An astonishingly revealing debut chronicles nine years of binge drinking in high school, college, and beyond.
Now 23 and sober, the author begins her story of alcohol abuse with her first drink, taken in the summer of 1994 when she was14. It’s an event she remembers vividly, as she does the first time her parents caught her drinking a year later and the first time she blacked out, another year after that. With alcohol, Zalickas discovers a way to end her feelings of shame, lack of self-confidence, even self-loathing. Since her drunken self becomes confident and brave, she drinks expressly for the purpose of getting drunk. Throughout high school, she has to hide her drinking, but at college—Syracuse University—she finds that it’s more than accepted; it’s expected. This is certainly true at the sorority she joins, nicknamed the Zeta Alcoholics and reputedly filled with fast-living and fun-loving girls. Zailckas confesses to spending more time in the bars around campus than at the gym, the library, or the dining hall. Out of college and working in Manhattan, she continues for a time to binge drink to quell her social anxieties, but after a blackout that ends with her waking up not knowing where she is or with whom, she is scared enough, or perhaps grown-up enough, to quit. While her account of college years rarely mentions the academic side, she clearly must have spent some fruitful time in class. Certainly the influence of her writing teacher, Mary Karr, author of The Liar’s Club, is evident here. Unlike Karr, however, Zailckas repeatedly inserts into her disturbing memoir facts about teenage drinking to demonstrate that her experience with booze is not unique (“the mean age of the first drink for girls is less than thirteen years old,” or “nearly three-fourths of sorority-house residents are binge drinkers”).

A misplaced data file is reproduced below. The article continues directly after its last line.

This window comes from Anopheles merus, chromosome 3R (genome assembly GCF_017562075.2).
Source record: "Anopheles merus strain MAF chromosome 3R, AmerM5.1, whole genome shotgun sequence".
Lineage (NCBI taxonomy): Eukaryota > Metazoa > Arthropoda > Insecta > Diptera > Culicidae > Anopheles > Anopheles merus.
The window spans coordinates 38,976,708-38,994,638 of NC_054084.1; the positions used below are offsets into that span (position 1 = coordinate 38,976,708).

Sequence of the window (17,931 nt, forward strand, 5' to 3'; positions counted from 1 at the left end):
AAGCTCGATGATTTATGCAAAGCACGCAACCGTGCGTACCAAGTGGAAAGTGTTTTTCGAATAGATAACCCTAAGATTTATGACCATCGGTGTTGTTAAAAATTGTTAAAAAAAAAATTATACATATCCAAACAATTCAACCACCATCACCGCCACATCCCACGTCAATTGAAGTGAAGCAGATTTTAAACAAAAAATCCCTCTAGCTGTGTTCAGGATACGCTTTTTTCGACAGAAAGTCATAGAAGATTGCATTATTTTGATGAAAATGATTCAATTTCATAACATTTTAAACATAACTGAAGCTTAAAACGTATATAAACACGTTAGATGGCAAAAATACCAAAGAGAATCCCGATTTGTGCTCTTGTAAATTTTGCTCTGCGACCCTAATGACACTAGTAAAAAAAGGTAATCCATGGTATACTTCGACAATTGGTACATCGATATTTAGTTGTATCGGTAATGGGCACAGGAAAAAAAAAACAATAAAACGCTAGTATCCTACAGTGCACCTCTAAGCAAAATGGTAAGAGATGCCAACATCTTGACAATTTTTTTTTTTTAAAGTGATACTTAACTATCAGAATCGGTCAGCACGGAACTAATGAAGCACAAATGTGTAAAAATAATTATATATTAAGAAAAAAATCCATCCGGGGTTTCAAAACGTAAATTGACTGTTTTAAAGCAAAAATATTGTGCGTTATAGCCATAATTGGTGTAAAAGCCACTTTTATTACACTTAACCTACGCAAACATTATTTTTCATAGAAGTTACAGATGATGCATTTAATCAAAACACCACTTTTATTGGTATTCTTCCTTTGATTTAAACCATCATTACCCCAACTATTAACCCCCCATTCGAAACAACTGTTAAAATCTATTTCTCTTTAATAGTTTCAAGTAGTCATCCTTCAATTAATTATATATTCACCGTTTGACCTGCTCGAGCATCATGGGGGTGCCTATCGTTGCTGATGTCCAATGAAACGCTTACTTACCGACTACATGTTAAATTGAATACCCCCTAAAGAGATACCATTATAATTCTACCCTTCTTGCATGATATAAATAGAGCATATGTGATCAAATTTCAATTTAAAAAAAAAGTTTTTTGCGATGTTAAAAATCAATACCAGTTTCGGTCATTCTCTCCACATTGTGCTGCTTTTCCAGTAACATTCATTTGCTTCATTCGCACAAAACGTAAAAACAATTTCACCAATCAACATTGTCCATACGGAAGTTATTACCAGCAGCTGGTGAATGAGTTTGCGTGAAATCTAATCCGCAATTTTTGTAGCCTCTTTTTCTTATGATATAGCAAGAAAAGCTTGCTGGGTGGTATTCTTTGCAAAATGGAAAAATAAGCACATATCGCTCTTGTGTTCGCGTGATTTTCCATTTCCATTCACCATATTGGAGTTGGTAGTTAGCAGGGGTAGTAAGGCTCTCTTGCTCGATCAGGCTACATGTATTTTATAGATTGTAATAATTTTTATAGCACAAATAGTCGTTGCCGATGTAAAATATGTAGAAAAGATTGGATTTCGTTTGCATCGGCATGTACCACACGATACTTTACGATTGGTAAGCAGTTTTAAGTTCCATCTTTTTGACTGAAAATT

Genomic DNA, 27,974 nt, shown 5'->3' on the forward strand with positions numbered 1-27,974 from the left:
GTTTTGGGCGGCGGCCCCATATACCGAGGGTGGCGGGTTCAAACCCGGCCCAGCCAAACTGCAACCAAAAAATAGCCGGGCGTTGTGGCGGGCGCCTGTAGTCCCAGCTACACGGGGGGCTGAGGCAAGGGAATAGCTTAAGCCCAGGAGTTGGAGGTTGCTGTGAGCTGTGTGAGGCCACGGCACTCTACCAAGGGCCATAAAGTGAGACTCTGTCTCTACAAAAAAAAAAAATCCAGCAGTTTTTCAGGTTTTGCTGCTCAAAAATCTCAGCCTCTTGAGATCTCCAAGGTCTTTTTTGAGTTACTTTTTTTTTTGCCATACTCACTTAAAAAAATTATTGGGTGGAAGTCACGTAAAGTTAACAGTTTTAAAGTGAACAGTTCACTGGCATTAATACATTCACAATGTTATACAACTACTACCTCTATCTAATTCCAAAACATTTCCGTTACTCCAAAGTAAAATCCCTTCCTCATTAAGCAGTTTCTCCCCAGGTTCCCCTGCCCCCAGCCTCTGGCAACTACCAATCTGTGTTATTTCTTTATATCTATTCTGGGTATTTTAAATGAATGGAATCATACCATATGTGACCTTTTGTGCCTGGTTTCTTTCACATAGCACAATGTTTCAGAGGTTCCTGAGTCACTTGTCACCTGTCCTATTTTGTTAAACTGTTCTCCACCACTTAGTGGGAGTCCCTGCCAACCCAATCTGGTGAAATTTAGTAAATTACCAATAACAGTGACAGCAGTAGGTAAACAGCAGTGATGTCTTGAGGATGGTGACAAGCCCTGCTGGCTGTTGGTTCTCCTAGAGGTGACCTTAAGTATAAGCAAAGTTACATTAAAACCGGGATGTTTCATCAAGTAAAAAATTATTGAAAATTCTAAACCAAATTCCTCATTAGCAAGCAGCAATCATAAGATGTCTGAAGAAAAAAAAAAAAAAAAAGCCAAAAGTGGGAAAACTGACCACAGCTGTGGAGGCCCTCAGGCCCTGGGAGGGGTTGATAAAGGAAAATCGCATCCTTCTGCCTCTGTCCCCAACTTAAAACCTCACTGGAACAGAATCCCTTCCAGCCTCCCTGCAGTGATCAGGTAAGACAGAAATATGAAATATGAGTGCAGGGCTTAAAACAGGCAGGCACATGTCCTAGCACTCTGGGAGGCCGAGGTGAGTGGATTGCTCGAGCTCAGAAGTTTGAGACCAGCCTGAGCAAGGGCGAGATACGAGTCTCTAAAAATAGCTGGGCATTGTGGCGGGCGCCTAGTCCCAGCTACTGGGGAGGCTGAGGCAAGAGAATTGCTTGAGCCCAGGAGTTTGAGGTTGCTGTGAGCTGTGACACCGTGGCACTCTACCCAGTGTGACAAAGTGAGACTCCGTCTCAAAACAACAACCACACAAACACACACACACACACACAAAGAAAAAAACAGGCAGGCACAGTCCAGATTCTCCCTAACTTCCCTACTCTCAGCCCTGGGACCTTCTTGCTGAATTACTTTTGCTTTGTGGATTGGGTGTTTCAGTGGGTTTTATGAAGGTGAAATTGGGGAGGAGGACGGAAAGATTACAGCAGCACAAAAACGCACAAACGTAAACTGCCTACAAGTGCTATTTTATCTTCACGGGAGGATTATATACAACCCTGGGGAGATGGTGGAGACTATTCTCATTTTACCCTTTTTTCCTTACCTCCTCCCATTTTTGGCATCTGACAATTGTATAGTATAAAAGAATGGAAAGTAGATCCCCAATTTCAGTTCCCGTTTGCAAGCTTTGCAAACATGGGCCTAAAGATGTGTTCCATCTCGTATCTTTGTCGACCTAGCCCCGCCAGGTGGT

Riveting, with a powerful message for parents of teenaged girls.